The editorial staff of Fusion voted to unionize with the Writers Guild of America, East, the union announced Friday.
More than 90 percent of the 70 eligible Fusion staff members voted in favor of unionization in a two-day election, according to the Writers Guild. The election took place online on Wednesday and Thursday.
Fusion employees celebrated the outcome on Twitter.
The vote marks the close of a prolonged battle for recognition that began in early October, when a majority of editorial staff members at the progressive-leaning multimedia news site and cable TV channel signed cards choosing the Writers Guild as their collective bargaining representative.
Fusion’s management refused to voluntarily recognize the union, however, trying to persuade employees in mandatory meetings that unionizing was against their interests.
Fusion employees leading the organizing drive pushed back, raising awareness of their cause with the #FusionUnion social media campaign and confronting management in letters that found their way into news stories.
Last week, the company and the union finally agreed to hold a union election, despite the fact that a majority of employees had already signaled their desire to join the union by completing cards.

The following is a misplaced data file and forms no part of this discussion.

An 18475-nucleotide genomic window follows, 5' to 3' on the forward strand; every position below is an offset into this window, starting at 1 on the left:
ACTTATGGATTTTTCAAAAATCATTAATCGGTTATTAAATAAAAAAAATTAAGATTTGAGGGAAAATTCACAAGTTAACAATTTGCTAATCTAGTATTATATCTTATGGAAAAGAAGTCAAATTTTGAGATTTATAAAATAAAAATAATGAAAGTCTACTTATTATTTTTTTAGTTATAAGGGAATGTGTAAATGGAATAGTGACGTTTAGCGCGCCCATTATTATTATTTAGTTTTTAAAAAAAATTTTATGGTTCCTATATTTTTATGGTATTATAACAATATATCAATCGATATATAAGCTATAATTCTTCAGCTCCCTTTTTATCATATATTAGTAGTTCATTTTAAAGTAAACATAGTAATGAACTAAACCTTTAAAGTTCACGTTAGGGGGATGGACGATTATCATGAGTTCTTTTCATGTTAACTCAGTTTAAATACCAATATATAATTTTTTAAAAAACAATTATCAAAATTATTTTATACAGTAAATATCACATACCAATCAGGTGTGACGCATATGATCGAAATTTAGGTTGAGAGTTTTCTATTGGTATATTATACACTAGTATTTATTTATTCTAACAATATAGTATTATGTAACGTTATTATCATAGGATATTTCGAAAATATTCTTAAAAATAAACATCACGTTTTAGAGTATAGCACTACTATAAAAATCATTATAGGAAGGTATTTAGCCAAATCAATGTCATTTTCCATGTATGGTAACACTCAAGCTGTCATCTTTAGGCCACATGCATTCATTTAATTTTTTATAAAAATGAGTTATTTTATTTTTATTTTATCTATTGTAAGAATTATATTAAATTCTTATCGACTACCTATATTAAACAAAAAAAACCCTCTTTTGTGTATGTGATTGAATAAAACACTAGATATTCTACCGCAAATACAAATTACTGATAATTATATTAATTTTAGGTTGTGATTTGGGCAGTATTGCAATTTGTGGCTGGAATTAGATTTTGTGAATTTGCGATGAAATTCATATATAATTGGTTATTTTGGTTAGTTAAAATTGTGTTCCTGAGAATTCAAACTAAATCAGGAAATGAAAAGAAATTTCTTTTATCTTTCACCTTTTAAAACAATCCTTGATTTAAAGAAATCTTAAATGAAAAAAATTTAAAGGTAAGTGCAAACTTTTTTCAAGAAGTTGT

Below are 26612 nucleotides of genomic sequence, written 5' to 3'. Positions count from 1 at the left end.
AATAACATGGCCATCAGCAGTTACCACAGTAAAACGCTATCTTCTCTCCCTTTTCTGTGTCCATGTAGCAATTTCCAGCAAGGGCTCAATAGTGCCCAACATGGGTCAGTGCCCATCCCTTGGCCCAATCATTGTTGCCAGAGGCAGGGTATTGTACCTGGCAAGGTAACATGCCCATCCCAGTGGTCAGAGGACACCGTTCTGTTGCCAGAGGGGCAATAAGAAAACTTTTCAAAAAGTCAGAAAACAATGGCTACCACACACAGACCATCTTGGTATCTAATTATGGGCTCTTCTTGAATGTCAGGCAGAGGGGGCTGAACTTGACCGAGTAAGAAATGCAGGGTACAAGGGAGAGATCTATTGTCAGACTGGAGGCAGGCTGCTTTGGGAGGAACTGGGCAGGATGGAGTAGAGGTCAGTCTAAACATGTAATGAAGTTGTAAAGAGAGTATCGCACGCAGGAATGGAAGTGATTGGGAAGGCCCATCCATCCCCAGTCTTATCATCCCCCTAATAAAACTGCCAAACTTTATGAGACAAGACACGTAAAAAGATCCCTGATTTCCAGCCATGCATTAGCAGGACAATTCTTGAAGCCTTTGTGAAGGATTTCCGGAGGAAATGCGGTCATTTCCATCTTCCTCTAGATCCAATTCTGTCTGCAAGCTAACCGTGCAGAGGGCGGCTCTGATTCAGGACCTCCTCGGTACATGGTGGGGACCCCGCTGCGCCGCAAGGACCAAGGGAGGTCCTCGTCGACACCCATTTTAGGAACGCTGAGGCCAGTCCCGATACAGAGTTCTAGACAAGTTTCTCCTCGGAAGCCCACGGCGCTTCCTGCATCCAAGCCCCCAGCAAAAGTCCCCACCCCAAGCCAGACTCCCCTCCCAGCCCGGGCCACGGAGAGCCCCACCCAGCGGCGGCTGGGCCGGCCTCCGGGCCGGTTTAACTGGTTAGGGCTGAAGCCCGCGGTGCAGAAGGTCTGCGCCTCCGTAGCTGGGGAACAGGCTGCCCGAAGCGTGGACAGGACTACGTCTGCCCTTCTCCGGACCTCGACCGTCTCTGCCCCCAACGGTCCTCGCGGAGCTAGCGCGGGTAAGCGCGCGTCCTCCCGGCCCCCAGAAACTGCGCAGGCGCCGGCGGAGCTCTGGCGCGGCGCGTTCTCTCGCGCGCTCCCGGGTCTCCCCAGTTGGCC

In a statement lauding the election results, Lowell Peterson, executive director of the Writers Guild of America, East, alluded to that.
“The creative professionals at Fusion’s digital operation have spoken decisively - twice - in favor of collective bargaining,” Peterson stated. “We will work closely with these hard-working professionals to ensure that their real needs are addressed in the workplace, and in a collective bargaining agreement.”
Fusion staff and the Writers Guild will now begin the long process of negotiating their first collectively bargained contract.
Fusion joins a wave of unionization that has swept the maturing digital media industry in the past two years.
Gawker Media, now known as Gizmodo Media Group and owned by Fusion’s parent company, Univision, kicked off the current unionization surge in June 2015, when its staff voted to organize with the Writers Guild of America, East.
Since then, many other digital sites have unionized, including Salon, Vice, ThinkProgress, Law 360 and The Guardian U.S.
The Huffington Post, which is also represented by the Writers Guild for America, East, became the largest such outlet to unionize when it won voluntary recognition from management in January.
Staff members of The Root, a small, African-American focused news site that’s also owned by Univision, signed union cards choosing the Writers Guild of America, East, as their collective bargaining representative on Oct. 26, but have yet to receive a response from management.
Fusion employees reiterated their calls on Friday for management to voluntarily recognize The Root’s unionization.